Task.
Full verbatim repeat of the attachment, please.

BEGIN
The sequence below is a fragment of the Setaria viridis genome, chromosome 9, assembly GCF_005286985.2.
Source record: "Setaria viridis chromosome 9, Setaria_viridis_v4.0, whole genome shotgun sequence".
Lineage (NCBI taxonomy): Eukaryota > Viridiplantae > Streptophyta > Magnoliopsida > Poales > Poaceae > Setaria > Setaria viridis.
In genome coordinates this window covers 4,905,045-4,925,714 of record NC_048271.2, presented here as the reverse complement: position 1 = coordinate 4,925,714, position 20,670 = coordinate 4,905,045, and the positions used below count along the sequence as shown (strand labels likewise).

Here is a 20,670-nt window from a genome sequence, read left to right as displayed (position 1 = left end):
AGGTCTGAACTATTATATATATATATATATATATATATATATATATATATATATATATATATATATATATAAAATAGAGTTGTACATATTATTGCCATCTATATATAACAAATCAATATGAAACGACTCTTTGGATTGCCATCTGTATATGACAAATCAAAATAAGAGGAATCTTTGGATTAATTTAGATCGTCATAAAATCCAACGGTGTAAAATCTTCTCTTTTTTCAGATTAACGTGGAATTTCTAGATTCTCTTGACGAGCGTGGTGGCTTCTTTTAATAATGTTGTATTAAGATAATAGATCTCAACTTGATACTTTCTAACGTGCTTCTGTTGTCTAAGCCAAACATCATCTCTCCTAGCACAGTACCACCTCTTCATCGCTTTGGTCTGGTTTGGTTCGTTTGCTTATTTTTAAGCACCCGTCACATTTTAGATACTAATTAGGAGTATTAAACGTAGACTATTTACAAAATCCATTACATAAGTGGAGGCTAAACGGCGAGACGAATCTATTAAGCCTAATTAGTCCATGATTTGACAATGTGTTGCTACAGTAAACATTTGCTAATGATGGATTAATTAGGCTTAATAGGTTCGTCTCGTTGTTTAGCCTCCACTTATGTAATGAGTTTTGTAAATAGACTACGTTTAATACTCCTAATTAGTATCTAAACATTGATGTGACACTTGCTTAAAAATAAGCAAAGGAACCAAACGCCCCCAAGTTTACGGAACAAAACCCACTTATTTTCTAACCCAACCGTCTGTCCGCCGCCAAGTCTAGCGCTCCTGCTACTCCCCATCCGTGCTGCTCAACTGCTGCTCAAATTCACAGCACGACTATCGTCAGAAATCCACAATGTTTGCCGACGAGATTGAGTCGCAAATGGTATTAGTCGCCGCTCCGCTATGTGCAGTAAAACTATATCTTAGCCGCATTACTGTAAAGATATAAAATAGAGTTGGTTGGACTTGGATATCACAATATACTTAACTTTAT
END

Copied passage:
The sequence below is a fragment of the Setaria viridis genome, chromosome 9, assembly GCF_005286985.2.
Source record: "Setaria viridis chromosome 9, Setaria_viridis_v4.0, whole genome shotgun sequence".
Lineage (NCBI taxonomy): Eukaryota > Viridiplantae > Streptophyta > Magnoliopsida > Poales > Poaceae > Setaria > Setaria viridis.
In genome coordinates this window covers 4,905,045-4,925,714 of record NC_048271.2, presented here as the reverse complement: position 1 = coordinate 4,925,714, position 20,670 = coordinate 4,905,045, and the positions used below count along the sequence as shown (strand labels likewise).

Here is a 20,670-nt window from a genome sequence, read left to right as displayed (position 1 = left end):
AGGTCTGAACTATTATATATATATATATATATATATATATATATATATATATATATATATATATATATATAAAATAGAGTTGTACATATTATTGCCATCTATATATAACAAATCAATATGAAACGACTCTTTGGATTGCCATCTGTATATGACAAATCAAAATAAGAGGAATCTTTGGATTAATTTAGATCGTCATAAAATCCAACGGTGTAAAATCTTCTCTTTTTTCAGATTAACGTGGAATTTCTAGATTCTCTTGACGAGCGTGGTGGCTTCTTTTAATAATGTTGTATTAAGATAATAGATCTCAACTTGATACTTTCTAACGTGCTTCTGTTGTCTAAGCCAAACATCATCTCTCCTAGCACAGTACCACCTCTTCATCGCTTTGGTCTGGTTTGGTTCGTTTGCTTATTTTTAAGCACCCGTCACATTTTAGATACTAATTAGGAGTATTAAACGTAGACTATTTACAAAATCCATTACATAAGTGGAGGCTAAACGGCGAGACGAATCTATTAAGCCTAATTAGTCCATGATTTGACAATGTGTTGCTACAGTAAACATTTGCTAATGATGGATTAATTAGGCTTAATAGGTTCGTCTCGTTGTTTAGCCTCCACTTATGTAATGAGTTTTGTAAATAGACTACGTTTAATACTCCTAATTAGTATCTAAACATTGATGTGACACTTGCTTAAAAATAAGCAAAGGAACCAAACGCCCCCAAGTTTACGGAACAAAACCCACTTATTTTCTAACCCAACCGTCTGTCCGCCGCCAAGTCTAGCGCTCCTGCTACTCCCCATCCGTGCTGCTCAACTGCTGCTCAAATTCACAGCACGACTATCGTCAGAAATCCACAATGTTTGCCGACGAGATTGAGTCGCAAATGGTATTAGTCGCCGCTCCGCTATGTGCAGTAAAACTATATCTTAGCCGCATTACTGTAAAGATATAAAATAGAGTTGGTTGGACTTGGATATCACAATATACTTAACTTTAT